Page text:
Psychic Phenomena in My Family #4
Arguing with a dead cat.
Paranoid schizophrenics have difficulty distinguishing what is relevant in the world around them. They often feel that external events are directed at them. For example, if someone sees three black cars in a row, that has some significance to them. This perceptual hyper-awareness is called the “significance experience.” Similarly, they sometimes experience a congruence between what they are thinking and what are other people are doing or saying. It is as if someone were reading their minds. The sense of it is so strong, it outweighs any scientific understanding that such things are not possible.
I had a patient who thought I could read her mind. She did not think I had special powers. She thought everyone could read her mind. Sometimes she stared silently at me in my office. She did not feel obligated to talk to me since she knew I could read her mind. Since we did not speak sometimes for long minutes, I found myself trying to guess what she was thinking, judging by her facial expression. This was very hard. My mind wandered to thoughts about when human beings first learned to speak. It must have been a very long time ago. Speech had probably undermined the ability we must have had at some point to read facial expressions. The change happened, I am pretty sure, prior to our learning to walk erect. Probably long before that. After all, even monkeys in the trees have verbal signals to warn of predators on the ground and different grunts and whistles to warn of airborne predators, such as eagles. Reading faces must have fallen out of fashion around the time people started throwing rocks at each other from a distance. These are the sterile ruminations that come to me during prolonged silences in my office.
When my patient frowned, I ventured a guess. “I think you may be upset by that encounter you had with your father last week.”
She gave me a jaundiced look. She knew I knew better.
I guessed again. “Perhaps you’re upset about something that happened today?”
She sneered at me again.
“Maybe you’re upset that I’m doing such a bad job of reading your mind.”
“See, “ she said, triumphantly. “I knew you could read my mind.”
Important principle: When someone comes to a correct conclusion one out of three times, suspect chance.
Once she called me at home in the evening. I said, “Hello…Hello…” After 30 seconds of silence she asked me if I knew who it was. “No,” I told her. She laughed skeptically and told me her name, although she knew I already knew it. After a number of such calls, I was able to guess who it was after the first ten or fifteen seconds of silence.
“I knew you knew all along,” she said.
Important principle: When someone knows something, he may not have learned it through the agency of psychic powers.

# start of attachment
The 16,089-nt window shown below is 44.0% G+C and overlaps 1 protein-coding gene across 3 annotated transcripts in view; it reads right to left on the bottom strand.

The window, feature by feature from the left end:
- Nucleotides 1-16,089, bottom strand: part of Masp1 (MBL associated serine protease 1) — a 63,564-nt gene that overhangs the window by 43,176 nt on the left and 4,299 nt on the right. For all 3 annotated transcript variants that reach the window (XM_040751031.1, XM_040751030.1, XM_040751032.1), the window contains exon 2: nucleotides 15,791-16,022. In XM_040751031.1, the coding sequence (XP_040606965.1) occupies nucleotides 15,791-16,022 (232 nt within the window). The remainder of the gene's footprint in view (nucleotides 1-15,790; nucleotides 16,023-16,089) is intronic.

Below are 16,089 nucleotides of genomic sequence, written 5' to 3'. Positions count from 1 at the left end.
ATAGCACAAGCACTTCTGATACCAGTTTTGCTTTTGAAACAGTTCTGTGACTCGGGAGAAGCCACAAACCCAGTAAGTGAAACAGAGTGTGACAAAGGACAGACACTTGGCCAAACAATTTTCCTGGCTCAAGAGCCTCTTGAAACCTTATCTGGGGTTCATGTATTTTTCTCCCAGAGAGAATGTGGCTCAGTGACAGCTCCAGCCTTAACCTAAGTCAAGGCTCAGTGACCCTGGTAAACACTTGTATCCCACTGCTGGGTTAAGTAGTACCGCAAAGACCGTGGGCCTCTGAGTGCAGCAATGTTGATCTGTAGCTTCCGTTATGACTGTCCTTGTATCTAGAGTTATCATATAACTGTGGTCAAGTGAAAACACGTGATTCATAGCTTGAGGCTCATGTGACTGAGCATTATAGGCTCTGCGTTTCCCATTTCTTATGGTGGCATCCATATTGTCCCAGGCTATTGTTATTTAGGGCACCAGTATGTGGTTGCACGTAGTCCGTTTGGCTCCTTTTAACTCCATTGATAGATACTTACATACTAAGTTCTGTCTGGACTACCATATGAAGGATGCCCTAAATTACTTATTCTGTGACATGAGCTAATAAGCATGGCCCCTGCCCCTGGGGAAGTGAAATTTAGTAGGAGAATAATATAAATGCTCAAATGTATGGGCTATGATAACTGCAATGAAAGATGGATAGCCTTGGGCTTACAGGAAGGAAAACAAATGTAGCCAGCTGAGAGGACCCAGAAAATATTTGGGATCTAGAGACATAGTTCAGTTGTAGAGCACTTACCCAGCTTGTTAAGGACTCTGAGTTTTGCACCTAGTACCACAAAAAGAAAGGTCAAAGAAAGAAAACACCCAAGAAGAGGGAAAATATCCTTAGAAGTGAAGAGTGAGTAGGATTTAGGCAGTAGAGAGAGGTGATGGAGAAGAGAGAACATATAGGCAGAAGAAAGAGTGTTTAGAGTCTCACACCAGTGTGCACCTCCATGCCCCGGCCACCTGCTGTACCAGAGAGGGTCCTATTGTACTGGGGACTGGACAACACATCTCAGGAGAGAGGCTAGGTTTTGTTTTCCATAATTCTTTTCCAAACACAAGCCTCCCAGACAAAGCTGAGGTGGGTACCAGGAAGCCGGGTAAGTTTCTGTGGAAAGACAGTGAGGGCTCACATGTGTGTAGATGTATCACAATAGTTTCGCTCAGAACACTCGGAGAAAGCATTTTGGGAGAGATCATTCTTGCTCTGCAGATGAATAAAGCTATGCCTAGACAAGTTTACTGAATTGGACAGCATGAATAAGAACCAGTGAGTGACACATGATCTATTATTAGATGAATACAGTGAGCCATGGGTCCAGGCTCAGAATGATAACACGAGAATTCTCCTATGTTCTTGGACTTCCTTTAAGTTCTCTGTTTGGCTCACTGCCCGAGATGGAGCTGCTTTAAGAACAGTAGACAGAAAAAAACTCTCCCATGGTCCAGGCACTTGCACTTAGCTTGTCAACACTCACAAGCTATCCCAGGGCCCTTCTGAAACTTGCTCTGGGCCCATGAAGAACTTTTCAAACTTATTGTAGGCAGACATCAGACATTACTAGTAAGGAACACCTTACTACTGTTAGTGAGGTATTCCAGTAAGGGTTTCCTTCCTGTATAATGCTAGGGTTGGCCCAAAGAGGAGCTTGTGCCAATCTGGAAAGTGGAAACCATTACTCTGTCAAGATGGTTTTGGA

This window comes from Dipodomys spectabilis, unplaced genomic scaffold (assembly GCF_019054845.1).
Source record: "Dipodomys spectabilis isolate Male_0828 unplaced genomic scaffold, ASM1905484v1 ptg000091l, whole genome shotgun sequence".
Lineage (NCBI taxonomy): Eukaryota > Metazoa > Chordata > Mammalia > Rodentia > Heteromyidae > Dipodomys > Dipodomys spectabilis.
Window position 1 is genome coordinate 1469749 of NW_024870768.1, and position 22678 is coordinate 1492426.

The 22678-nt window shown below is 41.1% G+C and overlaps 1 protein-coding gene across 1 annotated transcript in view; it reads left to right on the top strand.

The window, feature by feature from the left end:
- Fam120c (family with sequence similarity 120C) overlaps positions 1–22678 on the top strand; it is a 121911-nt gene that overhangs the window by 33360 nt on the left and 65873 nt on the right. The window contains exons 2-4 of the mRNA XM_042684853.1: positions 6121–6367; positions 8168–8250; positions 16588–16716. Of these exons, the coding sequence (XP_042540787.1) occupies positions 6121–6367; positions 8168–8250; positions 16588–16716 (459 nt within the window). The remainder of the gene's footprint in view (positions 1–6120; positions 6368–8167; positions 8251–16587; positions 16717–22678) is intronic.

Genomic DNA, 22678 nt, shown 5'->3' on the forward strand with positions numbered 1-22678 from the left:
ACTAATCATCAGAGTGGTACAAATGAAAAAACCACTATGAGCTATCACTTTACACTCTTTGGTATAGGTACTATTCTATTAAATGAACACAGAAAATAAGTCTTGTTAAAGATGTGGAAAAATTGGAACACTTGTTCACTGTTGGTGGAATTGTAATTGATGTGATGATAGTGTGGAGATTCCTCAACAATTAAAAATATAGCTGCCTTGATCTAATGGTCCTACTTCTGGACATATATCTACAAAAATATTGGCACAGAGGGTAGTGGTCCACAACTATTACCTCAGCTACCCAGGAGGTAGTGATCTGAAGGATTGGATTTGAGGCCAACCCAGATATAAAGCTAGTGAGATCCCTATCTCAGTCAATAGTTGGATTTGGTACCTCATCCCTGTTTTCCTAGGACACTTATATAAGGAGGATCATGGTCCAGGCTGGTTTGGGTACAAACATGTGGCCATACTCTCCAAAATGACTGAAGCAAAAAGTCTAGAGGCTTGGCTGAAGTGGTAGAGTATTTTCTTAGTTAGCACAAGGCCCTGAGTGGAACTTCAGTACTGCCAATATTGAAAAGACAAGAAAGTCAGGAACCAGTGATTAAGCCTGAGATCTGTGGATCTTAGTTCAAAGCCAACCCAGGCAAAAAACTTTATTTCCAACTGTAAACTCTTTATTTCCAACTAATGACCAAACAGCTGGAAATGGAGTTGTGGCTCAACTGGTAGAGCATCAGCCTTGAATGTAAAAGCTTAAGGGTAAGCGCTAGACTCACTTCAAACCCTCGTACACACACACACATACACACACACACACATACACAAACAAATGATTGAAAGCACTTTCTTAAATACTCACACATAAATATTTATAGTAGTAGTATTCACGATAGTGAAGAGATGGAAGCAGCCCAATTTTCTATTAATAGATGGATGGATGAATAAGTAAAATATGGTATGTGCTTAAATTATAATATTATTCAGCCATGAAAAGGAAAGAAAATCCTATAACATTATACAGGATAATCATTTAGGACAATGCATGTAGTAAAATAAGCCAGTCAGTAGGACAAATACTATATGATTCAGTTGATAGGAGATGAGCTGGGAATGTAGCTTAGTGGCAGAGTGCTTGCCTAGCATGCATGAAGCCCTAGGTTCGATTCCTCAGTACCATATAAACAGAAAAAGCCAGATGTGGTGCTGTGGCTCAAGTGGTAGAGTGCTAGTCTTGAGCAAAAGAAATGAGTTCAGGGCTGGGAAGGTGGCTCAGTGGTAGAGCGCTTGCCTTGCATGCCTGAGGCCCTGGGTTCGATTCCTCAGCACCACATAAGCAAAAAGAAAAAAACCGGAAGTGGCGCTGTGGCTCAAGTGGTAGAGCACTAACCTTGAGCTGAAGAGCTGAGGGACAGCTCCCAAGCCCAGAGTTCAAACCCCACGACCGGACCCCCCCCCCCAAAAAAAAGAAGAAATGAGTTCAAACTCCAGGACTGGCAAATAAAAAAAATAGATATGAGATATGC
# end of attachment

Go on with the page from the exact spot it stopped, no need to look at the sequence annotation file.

I had another patient who thought I had psychic powers because I could often predict her future. She was impressed that I was able to know ahead of time that she was going to lose her job.
three weeks before, she had told me that she was moved from her office to a cubicle. A week later, she was scolded at a meeting. Then she was asked to train a new recruit in the details of her job. I expressed a concern, then, that it was possible the company was planning on firing her. Because of her own particular problems, which included an inability to see or acknowledge rejection,, she disagreed and was surprised in the end when it turned out I was right. She thought I might have psychic powers. She tended to have an exaggerated opinion about me, anyway. (She thought I had been drafted into the army at the rank of general.) Consequently, she tended to dismiss, or not remember, all the times I had expressed opinions that turned out to be wrong.
Important Principle: People notice and remember predictions that come true and forget the rest.
I once had a difficult encounter with a different patient who gave little evidence of psychosis, (but some) who believed, as many do, in psychic phenomena—in particular, the ability to foresee the future. She was in the habit of making investment decisions based on certain numbers that appeared in the Wall Street Journal, but in the style section. She thought these numbers had been inserted by her dead cat to give her information about the future movements of certain commodities. I was sometimes concerned by what seemed to me reckless decisions. I told her so.
“The cat says otherwise,” she said.
“Listen,” I said. “That cat never gave you financial advice while she was alive. What makes you think she’s suddenly an expert?”
“Well, why should I listen to you? You haven’t been right either.”
She got me there.
I remember this woman because of a particular incident that happened some time later. She was just told that she needed $40,000 worth of dental repairs. She had some money, but not enough. (The cat had been doing pretty well, but not that well.)
“I’m going to ask some rich people for the money,” she told me.
“What rich people?”
“I got a list from the library.”
“From the library? These are rich people you don’t know?”
“I’m going to write them and tell them I need $40,000 dollars for my teeth.”
“They’re not going to give it to you.”
“How do you know? I want you to write a good letter, so I can send it to them and get the money. You’re a good writer.”
“Not that good.”
Unless there is a particular reason for not accommodating a patient, I am inclined to go along. So, I wrote the letter. I can’t remember it now, but essentially what it said was “Give me $40,000 dollars,” but more delicately, of course. She only received one response. A week later a check for $1000 arrived in the mail. I was astonished.
“That’s terrific, I told her.
“What good is a thousand dollars,” she said, making a face. “I need forty thousand dollars.”
Important Principle: You can never be too sure.